Status of Marine Birds of the Southeastern Beaufort Sea




Beaufort Sea, sea ducks, seabirds, brant, harvest, distribution, population status, conservation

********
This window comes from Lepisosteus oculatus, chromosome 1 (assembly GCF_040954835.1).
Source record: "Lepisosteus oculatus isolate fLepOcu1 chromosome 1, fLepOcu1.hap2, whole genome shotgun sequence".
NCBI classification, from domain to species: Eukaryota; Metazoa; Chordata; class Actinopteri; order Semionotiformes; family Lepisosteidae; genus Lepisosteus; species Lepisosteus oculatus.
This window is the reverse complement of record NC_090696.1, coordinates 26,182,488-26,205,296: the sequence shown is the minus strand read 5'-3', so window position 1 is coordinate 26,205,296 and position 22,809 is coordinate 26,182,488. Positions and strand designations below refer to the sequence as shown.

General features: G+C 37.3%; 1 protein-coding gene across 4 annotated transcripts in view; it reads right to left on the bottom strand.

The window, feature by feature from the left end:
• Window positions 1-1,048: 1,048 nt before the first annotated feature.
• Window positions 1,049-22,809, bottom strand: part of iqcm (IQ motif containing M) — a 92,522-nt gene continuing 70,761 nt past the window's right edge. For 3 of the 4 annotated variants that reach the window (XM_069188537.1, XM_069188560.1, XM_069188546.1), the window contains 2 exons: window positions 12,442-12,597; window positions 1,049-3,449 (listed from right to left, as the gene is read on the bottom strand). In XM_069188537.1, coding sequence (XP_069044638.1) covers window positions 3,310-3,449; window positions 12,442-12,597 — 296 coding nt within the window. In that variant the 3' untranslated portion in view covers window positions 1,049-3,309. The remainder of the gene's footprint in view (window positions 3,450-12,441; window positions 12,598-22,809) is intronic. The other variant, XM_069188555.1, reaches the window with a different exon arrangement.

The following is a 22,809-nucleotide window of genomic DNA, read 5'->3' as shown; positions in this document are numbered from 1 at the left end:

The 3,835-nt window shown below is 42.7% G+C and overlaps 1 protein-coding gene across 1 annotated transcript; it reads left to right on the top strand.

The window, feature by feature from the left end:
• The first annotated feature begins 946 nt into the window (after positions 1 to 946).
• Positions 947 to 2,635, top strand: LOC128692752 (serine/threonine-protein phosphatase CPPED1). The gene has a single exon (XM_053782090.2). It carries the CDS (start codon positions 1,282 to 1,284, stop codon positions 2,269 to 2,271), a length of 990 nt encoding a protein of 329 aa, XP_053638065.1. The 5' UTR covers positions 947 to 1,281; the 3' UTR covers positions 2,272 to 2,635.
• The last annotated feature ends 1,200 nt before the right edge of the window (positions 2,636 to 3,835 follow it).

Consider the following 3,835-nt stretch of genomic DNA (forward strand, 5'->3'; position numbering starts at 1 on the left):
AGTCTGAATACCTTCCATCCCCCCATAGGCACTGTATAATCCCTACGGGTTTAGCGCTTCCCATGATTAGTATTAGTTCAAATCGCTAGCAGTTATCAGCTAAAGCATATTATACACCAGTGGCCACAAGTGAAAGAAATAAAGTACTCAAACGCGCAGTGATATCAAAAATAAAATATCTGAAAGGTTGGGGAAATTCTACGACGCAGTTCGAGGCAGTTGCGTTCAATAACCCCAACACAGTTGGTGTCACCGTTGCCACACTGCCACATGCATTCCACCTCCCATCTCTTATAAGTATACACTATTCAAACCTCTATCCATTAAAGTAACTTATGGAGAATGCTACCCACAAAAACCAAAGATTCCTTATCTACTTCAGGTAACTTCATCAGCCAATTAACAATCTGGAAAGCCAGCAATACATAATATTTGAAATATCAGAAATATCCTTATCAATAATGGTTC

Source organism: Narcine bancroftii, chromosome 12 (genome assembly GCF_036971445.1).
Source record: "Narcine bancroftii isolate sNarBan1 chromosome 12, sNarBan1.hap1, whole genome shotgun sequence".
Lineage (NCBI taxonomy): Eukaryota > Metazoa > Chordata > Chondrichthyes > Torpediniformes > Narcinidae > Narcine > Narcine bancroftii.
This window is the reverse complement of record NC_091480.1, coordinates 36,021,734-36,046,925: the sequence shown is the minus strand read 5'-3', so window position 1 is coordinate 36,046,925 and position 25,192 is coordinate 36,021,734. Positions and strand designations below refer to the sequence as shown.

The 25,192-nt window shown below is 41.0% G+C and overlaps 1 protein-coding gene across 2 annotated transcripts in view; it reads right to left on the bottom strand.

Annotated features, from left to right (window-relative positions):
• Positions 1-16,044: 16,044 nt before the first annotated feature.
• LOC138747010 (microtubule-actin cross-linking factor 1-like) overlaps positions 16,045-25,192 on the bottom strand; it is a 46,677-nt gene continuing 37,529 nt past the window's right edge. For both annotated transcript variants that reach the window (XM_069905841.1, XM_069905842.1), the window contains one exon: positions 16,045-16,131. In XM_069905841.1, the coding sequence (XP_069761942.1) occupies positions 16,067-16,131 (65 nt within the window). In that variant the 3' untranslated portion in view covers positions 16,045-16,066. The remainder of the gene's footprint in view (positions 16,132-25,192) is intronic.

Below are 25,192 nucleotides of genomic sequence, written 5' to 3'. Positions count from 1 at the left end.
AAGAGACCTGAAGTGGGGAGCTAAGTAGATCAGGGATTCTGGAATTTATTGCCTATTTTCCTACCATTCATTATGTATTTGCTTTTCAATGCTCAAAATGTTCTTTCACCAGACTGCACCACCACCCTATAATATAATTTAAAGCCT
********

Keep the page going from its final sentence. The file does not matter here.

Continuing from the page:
This summary and update of information on the marine birds of the southeastern Beaufort Sea is intended to support discussions on how to improve management of marine resources in the Canadian Beaufort Sea region. Perhaps the most outstanding use of the Beaufort Sea by marine birds is the staging during spring migration by hundreds of thousands of eiders and long-tailed ducks in the early open water off Cape Bathurst and Banks Island. During midsummer, tens of thousands of long-tailed ducks, scoters, scaup, and mergansers moult in the sheltered bays and behind barrier beaches and spits. Although several species of geese, ducks, loons, gulls, and terns nest on islands and in wetlands along the Beaufort Sea coast, this region has relatively few nesting seabirds compared to eastern Arctic Canada and the Bering Sea. Two possible reasons for this are a shortage of cliffs suitable for nesting and a lack of pelagic fish. The five most common sea duck species that occur in the region, long-tailed duck, king eider, common eider, surf scoter, and white-winged scoter, have all declined in numbers since the mid-1970s. Western Arctic brant populations have also declined, although their status within the Beaufort Sea region is unclear. Brant and king eider are the only marine bird species harvested there in substantial numbers. Other threats to Beaufort Sea marine bird populations include oil spills, global warming, coastal development, and contaminants. Certain threats can be managed at a local level since they are a result of local economic development, but others, such as global warming or loss of critical wintering areas, stem from environmental problems outside the region. Solving these issues will require mutual understanding and commitment on the part of numerous countries.